Many things are often talked about as leading causes of injury and death in the United States, from car accidents to cancer. However, according to one doctor, the third leading cause of death is often overlooked, due to the way statistics are collected. That high-ranking cause, he claims, is medical error.
At a time when prescription drug abuse is an epidemic in New Jersey and throughout the U.S., one recent criminal case on the other side of the country has made history. A former Southern California doctor is the first physician in that state ever to face a murder charge for prescribing drugs to patients.
If you've watched any hospital-based television shows in recent years, you've seen the kind of long hours that medical residents put in. While there is a limit on the hours per week they can work, that limit is 80 hours. Couple those long hours with the stress of dealing with life-and-death situations in a difficult and competitive learning environment, and it shouldn't be surprising that physicians in training suffer a much higher rate of depression than the average person.
It is a concept not usually considered in typical suicide cases—whether a doctor's error or malpractice played a role in the deceased's actions. New Jersey families who have suffered the loss of a loved one by his or her own hand face a particularly rough road to healing. Often, they look for someone to blame for the tragedy that has taken over their lives. In most cases, this search remains fruitless, but a recent report illustrates how it might be possible for a doctor's action or inaction to contribute to suicide.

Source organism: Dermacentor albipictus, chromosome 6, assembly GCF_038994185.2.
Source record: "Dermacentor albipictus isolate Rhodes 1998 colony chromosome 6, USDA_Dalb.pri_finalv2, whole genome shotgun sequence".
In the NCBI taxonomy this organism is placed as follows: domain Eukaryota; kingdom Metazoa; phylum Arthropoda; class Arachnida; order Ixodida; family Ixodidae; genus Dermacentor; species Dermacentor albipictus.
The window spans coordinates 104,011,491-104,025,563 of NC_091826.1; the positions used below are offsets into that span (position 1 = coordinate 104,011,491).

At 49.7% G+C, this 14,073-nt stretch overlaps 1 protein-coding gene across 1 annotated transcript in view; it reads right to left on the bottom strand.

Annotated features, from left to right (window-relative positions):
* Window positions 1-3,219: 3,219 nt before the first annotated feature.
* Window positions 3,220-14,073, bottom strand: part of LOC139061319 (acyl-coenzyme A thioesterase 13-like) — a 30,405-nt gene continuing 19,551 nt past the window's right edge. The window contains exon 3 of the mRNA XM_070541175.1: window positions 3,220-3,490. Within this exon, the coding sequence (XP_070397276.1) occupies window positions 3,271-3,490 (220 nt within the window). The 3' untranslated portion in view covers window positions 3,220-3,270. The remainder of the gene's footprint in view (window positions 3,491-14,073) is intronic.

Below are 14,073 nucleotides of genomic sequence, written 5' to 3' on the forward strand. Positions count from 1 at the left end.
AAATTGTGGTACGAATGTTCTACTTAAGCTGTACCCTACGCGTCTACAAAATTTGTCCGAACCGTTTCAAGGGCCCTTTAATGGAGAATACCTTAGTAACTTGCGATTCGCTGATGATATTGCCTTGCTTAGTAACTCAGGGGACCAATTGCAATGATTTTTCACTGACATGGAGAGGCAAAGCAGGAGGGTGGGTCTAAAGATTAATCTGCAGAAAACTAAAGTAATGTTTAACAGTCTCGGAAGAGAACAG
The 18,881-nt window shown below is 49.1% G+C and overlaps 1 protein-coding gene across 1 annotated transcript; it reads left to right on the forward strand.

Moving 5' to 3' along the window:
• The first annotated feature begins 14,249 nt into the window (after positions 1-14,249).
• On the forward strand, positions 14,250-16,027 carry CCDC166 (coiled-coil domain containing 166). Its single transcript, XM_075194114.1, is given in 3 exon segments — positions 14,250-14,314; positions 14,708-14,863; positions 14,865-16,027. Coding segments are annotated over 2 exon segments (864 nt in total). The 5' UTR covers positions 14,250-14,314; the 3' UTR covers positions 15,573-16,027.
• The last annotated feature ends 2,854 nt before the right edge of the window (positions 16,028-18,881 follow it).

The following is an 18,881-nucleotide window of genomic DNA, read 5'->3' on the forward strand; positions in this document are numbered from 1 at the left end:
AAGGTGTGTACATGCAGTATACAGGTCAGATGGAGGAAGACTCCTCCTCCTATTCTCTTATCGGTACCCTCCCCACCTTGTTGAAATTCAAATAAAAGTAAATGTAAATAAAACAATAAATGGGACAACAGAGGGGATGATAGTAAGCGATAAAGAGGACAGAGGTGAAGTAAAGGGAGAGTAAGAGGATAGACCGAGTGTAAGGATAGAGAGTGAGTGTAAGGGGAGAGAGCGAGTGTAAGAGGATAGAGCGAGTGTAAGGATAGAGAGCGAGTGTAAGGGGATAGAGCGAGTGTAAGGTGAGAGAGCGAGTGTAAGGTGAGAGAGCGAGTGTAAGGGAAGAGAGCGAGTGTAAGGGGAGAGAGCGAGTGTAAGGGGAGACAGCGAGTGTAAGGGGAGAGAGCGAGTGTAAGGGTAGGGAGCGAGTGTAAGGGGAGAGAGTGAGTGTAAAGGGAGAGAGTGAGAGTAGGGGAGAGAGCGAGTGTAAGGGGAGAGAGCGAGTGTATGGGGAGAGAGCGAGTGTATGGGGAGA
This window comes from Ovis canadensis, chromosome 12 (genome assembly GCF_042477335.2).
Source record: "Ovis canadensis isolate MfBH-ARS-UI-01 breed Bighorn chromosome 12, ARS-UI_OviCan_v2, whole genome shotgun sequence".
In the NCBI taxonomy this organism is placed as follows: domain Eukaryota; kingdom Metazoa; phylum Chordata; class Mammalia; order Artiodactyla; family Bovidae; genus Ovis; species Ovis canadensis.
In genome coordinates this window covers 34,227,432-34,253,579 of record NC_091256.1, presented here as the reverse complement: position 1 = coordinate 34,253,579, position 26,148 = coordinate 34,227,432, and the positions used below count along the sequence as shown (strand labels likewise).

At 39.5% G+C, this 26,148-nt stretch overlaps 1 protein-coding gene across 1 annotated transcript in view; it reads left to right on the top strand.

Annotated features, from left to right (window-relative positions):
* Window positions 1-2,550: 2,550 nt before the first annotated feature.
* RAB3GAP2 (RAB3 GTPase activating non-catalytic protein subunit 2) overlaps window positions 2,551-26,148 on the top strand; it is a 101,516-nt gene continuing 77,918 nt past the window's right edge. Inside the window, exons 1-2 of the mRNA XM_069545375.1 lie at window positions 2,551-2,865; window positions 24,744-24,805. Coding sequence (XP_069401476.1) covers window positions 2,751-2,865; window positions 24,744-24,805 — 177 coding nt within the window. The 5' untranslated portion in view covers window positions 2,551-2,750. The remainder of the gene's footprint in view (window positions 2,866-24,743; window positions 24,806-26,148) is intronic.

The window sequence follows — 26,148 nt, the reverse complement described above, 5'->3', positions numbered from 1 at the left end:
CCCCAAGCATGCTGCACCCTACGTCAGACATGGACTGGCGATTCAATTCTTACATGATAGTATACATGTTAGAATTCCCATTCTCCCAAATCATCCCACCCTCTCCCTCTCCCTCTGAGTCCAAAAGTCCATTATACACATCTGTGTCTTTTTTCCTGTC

When people hear the term "malpractice," most automatically envision grave injuries or even death. However, a shocking story shows that people can be harmed without experiencing bodily injury. The story centers on a male patient who inadvertently recorded the events that transpired during his colonoscopy procedure. The results are both shocking and a gross display of lack of professionalism.
For years, influential figures in medicine, politics and insurance have worked to institute "tort reform" laws. They allege that America is too litigious, especially when it comes to things like medical malpractice. These so-called reforms promised to rein in the costs of healthcare by making it harder for patients to sue physicians/hospitals and by putting caps on damage awards.
In our last post, we discussed the idea that the majority of medical errors that harm patients are caused by miscommunication. Listening is a vitally important skill, yet one that doctors often fail to utilize.
Whether we realize it or not, most of our meaningful interactions with others center on relationships. Work is more enjoyable and usually more productive if you like your colleagues. You are more likely to keep hiring an auto mechanic who has proven himself to be honest and reliable.
Drug and alcohol addiction is a significant problem in the United States. Nearly anyone with a family history of addiction knows just how destructive alcohol and drugs can be. They also understand how difficult it is for the addicted person to seek help, to accept help and to recover.
Few would dispute the fact that medicine is among the most complex professions one can enter into. We trust and respect doctors not just for the important work that they do, but also for the years of training and study that it took to learn their craft.